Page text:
from The American Heritage® Dictionary of the English Language, 4th Edition
- n. An albatross, especially the black-footed albatross. Also called gooney bird.
from Wiktionary, Creative Commons Attribution/Share-Alike License
- n. Any of several albatrosses, especially the black-footed albatross (Diomedea nigripes) and the Laysan albatross, that dwell primarily on islands in the Pacific Ocean, often near naval bases.
- n. a foolish, silly or awkward person or thing; a goon.
from WordNet 3.0 Copyright 2006 by Princeton University. All rights reserved.
- n. a variety of albatross with black feet
Thus, while I can't speak to how Spike Milligan came up with the title of "The Goon Show," it's clear that the term "gooney" and probably the short form "goon" was widely used in England going back to the early 19th century.
“The gooney birds are no longer with us,” reported Task Force Times that day.
Unlike France, nobody much goes there, aside from the native gooney birds.
I mean the prime craziness of the conspiracy gooney birds is the notion that the less the evidence, the more proof the authorities saw of conspiracy.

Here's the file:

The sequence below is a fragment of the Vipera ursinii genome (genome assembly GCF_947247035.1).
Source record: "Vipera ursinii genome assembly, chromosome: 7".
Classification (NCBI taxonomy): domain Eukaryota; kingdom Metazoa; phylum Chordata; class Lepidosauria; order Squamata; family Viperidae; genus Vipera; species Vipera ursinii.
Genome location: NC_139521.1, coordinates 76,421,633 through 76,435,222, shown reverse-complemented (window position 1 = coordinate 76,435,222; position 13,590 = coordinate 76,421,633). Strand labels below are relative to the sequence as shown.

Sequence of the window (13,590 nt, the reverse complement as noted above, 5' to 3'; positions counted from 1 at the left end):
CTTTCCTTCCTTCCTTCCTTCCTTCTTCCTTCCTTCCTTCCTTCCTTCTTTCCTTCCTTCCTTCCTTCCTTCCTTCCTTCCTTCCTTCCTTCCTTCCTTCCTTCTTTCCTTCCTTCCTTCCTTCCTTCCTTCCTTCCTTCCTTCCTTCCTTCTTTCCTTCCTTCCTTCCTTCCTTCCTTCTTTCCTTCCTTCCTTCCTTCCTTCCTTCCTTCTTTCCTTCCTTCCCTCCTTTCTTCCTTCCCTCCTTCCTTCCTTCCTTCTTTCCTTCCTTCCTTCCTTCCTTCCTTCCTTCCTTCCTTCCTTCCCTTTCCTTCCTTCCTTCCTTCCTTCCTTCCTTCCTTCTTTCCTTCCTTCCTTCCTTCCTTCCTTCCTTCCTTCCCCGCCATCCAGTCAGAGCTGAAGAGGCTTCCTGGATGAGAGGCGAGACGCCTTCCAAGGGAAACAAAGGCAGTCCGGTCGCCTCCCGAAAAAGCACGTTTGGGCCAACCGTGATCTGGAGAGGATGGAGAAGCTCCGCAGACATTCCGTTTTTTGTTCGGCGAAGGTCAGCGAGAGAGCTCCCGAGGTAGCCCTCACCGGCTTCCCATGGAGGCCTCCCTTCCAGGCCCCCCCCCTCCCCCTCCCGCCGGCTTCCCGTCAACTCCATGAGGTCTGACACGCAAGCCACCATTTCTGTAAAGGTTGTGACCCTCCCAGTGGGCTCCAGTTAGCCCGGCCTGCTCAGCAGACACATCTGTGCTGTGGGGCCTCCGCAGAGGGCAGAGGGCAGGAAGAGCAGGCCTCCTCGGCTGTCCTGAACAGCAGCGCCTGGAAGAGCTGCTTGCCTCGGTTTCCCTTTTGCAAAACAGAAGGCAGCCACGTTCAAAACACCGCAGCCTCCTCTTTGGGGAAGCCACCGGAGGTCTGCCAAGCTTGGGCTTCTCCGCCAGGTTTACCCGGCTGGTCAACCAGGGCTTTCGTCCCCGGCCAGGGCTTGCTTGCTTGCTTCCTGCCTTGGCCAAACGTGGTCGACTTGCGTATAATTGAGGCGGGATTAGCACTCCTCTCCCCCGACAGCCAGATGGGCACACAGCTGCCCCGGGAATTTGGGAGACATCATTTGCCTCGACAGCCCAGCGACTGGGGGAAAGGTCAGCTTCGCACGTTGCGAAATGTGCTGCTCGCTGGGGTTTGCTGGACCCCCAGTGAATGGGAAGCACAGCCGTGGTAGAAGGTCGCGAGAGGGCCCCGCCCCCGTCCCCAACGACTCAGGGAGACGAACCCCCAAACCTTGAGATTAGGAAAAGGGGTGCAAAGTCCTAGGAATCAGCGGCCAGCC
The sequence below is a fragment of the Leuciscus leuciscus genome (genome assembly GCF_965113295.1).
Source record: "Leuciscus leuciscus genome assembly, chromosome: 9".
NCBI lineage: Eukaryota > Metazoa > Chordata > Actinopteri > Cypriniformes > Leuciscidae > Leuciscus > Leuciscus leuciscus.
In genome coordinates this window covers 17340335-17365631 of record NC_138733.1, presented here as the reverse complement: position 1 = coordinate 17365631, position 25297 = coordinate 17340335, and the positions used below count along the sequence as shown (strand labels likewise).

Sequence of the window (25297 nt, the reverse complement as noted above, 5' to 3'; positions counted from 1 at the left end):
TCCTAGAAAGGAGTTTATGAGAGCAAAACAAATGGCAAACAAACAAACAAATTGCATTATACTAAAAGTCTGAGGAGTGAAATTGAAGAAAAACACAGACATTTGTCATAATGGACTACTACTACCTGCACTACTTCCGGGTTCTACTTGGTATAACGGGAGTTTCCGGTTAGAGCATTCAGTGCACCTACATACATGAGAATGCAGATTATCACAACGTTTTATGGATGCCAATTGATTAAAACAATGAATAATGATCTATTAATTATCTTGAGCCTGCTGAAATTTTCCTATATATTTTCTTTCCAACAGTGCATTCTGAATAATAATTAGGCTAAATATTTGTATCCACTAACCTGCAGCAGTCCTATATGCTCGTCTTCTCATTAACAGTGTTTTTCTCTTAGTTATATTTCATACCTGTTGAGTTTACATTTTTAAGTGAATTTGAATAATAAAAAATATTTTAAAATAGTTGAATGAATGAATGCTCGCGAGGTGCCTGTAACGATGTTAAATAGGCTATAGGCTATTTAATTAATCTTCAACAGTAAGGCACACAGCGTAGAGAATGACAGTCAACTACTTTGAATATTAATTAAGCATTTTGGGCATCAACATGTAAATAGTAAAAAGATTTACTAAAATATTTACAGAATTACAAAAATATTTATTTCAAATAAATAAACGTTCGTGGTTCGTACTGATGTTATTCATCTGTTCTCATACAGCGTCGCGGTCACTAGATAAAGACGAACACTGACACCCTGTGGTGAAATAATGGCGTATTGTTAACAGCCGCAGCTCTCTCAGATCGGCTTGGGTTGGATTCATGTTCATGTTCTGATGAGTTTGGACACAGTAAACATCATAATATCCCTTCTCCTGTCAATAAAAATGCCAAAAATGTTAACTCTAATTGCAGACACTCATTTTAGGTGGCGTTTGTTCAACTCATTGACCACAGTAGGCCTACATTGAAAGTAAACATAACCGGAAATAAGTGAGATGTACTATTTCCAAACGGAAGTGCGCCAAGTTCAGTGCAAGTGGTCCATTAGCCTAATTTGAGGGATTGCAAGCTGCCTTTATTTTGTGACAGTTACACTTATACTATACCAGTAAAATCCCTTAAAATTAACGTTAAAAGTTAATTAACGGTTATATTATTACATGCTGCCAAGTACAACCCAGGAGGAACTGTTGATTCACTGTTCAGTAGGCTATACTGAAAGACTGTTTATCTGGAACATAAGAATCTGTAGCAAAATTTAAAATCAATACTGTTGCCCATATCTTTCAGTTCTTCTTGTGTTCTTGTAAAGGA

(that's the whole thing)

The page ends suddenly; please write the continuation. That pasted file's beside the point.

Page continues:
Me, the King of the Mimeo Revolution (according to Booklist), zinging around through cyberspace like a gooney bird.
The very night of the Seles incident, four gooney birds rambled onto Cleveland's Municipal Stadium diamond -- one shook Indians outfielder Albert Belle's hand, another slid headfirst onto home plate -- and after making sports so great were promptly arrested.
"There's quite a few gooney birds out there," Joyner says.
A neighbor who watched me challenge the elements of suburbia compared my ride to the spectacle of a gooney bird trying to land.
"Gony" and "gooney" then became quite prominent in British publications in the 19th century beginning in 1804.
On other occasions he would swoop through our room with arms outstretched describing how gooney birds albatrosses would perch on the wings of his B-17 and hitch a ride during takeoff.
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